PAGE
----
One of the reasons many people have trouble losing weight is that they don’t understand the relationship between food, exercise and calories. Generally, people underestimate how many calories are in food and overestimate how many calories they burn during exercise. This may be a recipe for weight gain.
First, let’s talk about calories. A calorie is simply a way to measure energy. In the technical definition, it’s the energy required to raise the temperature of a gram of water by one degree centigrade. However, as we all know, there’s a lot more to it.
Perhaps the most important thing to do when trying to lose weight is develop a thorough understanding of how many calories are coming in, and how many are going out. This may require a bit of research, but it will provide many benefits in the long run, such as when you’re deciding whether to eat that cookie or go on an extra-long walk.
On a practical level, there are about 3,500 calories in a pound. So in order to lose a pound, you need to expend 3,500 more calories than you consume. This can be spread out over a week, a month or even longer. You balance this ledger by making decisions on both sides. More exercise and less food.
There are extreme ways to go about this, but I don’t recommend them. It’s generally accepted that men need between 2,000 and 2,500 calories a day; while women require between 1,500 and 2,000. It’s really not a good idea to go too far below these levels, both to maintain health and to achieve weight goals. If the body thinks there’s a famine, the metabolism will slow down to compensate.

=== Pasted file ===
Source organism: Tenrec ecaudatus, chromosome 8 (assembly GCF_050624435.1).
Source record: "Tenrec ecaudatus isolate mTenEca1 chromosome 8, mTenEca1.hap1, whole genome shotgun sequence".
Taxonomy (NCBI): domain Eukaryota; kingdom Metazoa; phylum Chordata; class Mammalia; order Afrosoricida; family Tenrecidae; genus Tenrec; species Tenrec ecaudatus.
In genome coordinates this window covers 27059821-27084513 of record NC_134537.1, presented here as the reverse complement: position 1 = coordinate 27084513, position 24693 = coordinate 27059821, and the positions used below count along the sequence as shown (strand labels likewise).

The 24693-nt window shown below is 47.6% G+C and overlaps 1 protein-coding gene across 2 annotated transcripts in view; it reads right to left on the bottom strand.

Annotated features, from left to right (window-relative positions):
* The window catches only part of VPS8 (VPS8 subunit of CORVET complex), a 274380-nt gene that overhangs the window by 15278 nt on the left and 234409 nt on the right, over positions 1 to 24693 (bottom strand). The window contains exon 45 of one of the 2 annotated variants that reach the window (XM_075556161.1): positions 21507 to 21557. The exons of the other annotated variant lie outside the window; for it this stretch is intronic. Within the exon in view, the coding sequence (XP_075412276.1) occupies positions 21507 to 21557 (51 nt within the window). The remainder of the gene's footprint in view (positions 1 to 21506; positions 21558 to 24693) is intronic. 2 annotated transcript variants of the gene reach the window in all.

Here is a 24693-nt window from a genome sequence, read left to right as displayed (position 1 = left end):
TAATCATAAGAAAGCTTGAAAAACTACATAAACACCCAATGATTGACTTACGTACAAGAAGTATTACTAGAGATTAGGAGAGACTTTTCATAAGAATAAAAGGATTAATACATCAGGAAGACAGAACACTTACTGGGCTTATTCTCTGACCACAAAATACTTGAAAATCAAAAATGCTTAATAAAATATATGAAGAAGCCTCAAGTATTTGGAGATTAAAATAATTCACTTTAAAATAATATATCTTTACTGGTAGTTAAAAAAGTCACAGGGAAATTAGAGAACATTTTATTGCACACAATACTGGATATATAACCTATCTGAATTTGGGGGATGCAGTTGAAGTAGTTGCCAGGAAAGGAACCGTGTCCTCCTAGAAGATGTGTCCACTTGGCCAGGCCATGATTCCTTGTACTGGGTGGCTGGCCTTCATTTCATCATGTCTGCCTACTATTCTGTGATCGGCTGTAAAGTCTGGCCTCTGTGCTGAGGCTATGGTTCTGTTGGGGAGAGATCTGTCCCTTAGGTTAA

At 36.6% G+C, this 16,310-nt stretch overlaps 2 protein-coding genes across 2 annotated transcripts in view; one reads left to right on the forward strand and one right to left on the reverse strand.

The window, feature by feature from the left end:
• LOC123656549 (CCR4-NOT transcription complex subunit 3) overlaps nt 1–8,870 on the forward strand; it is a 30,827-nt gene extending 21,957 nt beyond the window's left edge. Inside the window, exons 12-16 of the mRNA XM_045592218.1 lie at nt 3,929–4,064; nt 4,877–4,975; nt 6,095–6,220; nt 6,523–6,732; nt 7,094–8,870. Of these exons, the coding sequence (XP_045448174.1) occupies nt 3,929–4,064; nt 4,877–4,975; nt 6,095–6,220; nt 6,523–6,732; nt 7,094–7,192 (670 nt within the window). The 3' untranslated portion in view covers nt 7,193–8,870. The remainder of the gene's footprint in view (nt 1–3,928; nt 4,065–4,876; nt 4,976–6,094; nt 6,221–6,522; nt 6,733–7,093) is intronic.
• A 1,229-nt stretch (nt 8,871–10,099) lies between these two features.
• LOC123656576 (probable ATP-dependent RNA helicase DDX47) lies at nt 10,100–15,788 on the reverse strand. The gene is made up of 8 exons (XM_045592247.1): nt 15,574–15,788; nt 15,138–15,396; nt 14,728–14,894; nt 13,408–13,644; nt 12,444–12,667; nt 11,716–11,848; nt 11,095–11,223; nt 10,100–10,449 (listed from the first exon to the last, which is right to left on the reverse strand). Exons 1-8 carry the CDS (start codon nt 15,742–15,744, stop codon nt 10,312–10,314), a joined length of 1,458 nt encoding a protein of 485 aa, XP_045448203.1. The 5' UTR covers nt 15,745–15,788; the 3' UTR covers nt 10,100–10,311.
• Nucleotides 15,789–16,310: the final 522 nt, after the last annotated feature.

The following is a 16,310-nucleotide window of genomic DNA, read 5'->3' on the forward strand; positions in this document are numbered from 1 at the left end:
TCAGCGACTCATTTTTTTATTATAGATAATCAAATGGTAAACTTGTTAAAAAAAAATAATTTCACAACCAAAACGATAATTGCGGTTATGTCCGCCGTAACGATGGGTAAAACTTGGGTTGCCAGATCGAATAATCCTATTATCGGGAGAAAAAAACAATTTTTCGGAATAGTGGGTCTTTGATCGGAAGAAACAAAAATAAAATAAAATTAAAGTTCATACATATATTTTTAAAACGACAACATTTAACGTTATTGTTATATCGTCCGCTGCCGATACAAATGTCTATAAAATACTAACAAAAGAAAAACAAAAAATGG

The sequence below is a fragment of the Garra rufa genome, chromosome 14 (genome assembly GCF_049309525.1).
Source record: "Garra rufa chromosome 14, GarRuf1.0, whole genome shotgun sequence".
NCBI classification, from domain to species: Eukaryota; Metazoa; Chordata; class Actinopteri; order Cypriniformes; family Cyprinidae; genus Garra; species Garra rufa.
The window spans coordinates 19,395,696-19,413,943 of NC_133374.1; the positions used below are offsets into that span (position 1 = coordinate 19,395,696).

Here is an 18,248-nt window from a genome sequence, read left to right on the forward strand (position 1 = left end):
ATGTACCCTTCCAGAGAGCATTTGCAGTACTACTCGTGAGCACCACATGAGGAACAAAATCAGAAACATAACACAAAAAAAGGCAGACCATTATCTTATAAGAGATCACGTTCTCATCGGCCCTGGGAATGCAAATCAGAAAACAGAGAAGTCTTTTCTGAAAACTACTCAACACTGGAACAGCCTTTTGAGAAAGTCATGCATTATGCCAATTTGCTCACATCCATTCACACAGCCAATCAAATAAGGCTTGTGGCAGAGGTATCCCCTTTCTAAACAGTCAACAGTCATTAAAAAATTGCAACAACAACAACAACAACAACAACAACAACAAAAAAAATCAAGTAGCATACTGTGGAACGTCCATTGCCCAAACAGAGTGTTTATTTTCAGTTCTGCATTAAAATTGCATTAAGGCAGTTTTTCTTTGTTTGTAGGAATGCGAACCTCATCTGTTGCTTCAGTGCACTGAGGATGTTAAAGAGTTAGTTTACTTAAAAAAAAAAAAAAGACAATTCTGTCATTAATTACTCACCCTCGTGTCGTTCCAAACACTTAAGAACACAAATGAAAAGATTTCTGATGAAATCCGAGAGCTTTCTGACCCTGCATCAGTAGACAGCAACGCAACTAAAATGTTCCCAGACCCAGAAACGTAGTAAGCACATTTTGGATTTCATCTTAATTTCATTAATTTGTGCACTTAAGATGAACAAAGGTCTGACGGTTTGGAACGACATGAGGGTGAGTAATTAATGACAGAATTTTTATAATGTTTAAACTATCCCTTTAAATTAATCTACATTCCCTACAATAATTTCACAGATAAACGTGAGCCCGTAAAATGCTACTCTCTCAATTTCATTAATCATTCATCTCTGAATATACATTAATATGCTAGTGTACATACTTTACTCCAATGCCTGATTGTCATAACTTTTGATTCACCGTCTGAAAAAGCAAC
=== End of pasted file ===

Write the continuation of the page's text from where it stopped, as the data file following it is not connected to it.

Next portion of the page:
Determining how many calories you actually burn in a normal day will also require a little diligence. You can find numerous calculators on the Internet that will help you determine this total. Just as an example. A 50 year old man, who is 5’ 10” and 165 pounds, burns around 1,650 calories a day, without any exercise. A 50 year old woman who is 5’ 6” and 135 pounds burns around 1,400.
Remember, the weight loss game rewards honesty. The more truthful you are when calculating how many calories you take in and expend, the better chance you have of achieving your goals.
This health and wellness tip was provided by Dr. Ray Plodkowski, a nutrition and metabolic specialist at Scripps Clinic Center for Weight Management.